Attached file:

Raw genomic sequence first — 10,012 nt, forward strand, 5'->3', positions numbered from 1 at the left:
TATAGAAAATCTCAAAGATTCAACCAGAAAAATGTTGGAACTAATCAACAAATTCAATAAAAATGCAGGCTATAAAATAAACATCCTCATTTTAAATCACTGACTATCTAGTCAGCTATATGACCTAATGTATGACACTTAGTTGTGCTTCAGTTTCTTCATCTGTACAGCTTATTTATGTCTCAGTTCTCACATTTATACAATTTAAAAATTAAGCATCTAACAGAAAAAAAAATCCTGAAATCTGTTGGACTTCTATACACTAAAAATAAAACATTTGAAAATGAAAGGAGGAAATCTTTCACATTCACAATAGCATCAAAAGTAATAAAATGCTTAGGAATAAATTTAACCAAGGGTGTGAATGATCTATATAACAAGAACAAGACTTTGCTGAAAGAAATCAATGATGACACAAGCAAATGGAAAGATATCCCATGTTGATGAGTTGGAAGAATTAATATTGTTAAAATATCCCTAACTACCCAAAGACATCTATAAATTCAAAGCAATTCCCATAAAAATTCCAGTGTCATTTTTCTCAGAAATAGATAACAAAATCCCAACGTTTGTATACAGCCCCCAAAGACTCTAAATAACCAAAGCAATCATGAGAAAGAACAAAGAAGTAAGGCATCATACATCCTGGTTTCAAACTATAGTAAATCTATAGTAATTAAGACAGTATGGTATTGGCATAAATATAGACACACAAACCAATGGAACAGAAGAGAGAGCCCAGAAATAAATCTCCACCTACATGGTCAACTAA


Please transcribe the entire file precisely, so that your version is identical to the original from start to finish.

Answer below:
Raw genomic sequence first — 10,012 nt, forward strand, 5'->3', positions numbered from 1 at the left:
TATAGAAAATCTCAAAGATTCAACCAGAAAAATGTTGGAACTAATCAACAAATTCAATAAAAATGCAGGCTATAAAATAAACATCCTCATTTTAAATCACTGACTATCTAGTCAGCTATATGACCTAATGTATGACACTTAGTTGTGCTTCAGTTTCTTCATCTGTACAGCTTATTTATGTCTCAGTTCTCACATTTATACAATTTAAAAATTAAGCATCTAACAGAAAAAAAAATCCTGAAATCTGTTGGACTTCTATACACTAAAAATAAAACATTTGAAAATGAAAGGAGGAAATCTTTCACATTCACAATAGCATCAAAAGTAATAAAATGCTTAGGAATAAATTTAACCAAGGGTGTGAATGATCTATATAACAAGAACAAGACTTTGCTGAAAGAAATCAATGATGACACAAGCAAATGGAAAGATATCCCATGTTGATGAGTTGGAAGAATTAATATTGTTAAAATATCCCTAACTACCCAAAGACATCTATAAATTCAAAGCAATTCCCATAAAAATTCCAGTGTCATTTTTCTCAGAAATAGATAACAAAATCCCAACGTTTGTATACAGCCCCCAAAGACTCTAAATAACCAAAGCAATCATGAGAAAGAACAAAGAAGTAAGGCATCATACATCCTGGTTTCAAACTATAGTAAATCTATAGTAATTAAGACAGTATGGTATTGGCATAAATATAGACACACAAACCAATGGAACAGAAGAGAGAGCCCAGAAATAAATCTCCACCTACATGGTCAACTAA